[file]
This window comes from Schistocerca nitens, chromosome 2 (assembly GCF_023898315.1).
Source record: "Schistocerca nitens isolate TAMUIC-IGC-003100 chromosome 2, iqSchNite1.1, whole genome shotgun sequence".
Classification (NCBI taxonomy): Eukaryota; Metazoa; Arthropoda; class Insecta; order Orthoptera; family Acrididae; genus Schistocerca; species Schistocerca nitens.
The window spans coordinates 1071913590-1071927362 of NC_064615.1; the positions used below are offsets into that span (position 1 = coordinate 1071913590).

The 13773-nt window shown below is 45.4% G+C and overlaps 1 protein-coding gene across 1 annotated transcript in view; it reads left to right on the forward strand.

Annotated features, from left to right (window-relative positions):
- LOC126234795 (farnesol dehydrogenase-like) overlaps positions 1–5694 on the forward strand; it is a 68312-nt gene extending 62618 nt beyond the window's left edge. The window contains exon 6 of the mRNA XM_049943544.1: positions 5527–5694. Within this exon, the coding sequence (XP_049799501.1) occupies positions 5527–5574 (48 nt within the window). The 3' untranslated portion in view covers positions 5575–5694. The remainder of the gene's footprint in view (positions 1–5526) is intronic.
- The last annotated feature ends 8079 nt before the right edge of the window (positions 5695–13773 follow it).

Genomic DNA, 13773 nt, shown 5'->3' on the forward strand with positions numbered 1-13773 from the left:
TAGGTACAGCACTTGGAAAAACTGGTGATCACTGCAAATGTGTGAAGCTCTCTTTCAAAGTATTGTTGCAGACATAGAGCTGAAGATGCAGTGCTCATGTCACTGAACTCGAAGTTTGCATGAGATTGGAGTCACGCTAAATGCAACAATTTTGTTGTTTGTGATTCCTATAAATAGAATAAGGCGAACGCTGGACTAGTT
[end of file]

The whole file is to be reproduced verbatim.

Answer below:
This window comes from Schistocerca nitens, chromosome 2 (assembly GCF_023898315.1).
Source record: "Schistocerca nitens isolate TAMUIC-IGC-003100 chromosome 2, iqSchNite1.1, whole genome shotgun sequence".
Classification (NCBI taxonomy): Eukaryota; Metazoa; Arthropoda; class Insecta; order Orthoptera; family Acrididae; genus Schistocerca; species Schistocerca nitens.
The window spans coordinates 1071913590-1071927362 of NC_064615.1; the positions used below are offsets into that span (position 1 = coordinate 1071913590).

The 13773-nt window shown below is 45.4% G+C and overlaps 1 protein-coding gene across 1 annotated transcript in view; it reads left to right on the forward strand.

Annotated features, from left to right (window-relative positions):
- LOC126234795 (farnesol dehydrogenase-like) overlaps positions 1–5694 on the forward strand; it is a 68312-nt gene extending 62618 nt beyond the window's left edge. The window contains exon 6 of the mRNA XM_049943544.1: positions 5527–5694. Within this exon, the coding sequence (XP_049799501.1) occupies positions 5527–5574 (48 nt within the window). The 3' untranslated portion in view covers positions 5575–5694. The remainder of the gene's footprint in view (positions 1–5526) is intronic.
- The last annotated feature ends 8079 nt before the right edge of the window (positions 5695–13773 follow it).

Genomic DNA, 13773 nt, shown 5'->3' on the forward strand with positions numbered 1-13773 from the left:
TAGGTACAGCACTTGGAAAAACTGGTGATCACTGCAAATGTGTGAAGCTCTCTTTCAAAGTATTGTTGCAGACATAGAGCTGAAGATGCAGTGCTCATGTCACTGAACTCGAAGTTTGCATGAGATTGGAGTCACGCTAAATGCAACAATTTTGTTGTTTGTGATTCCTATAAATAGAATAAGGCGAACGCTGGACTAGTT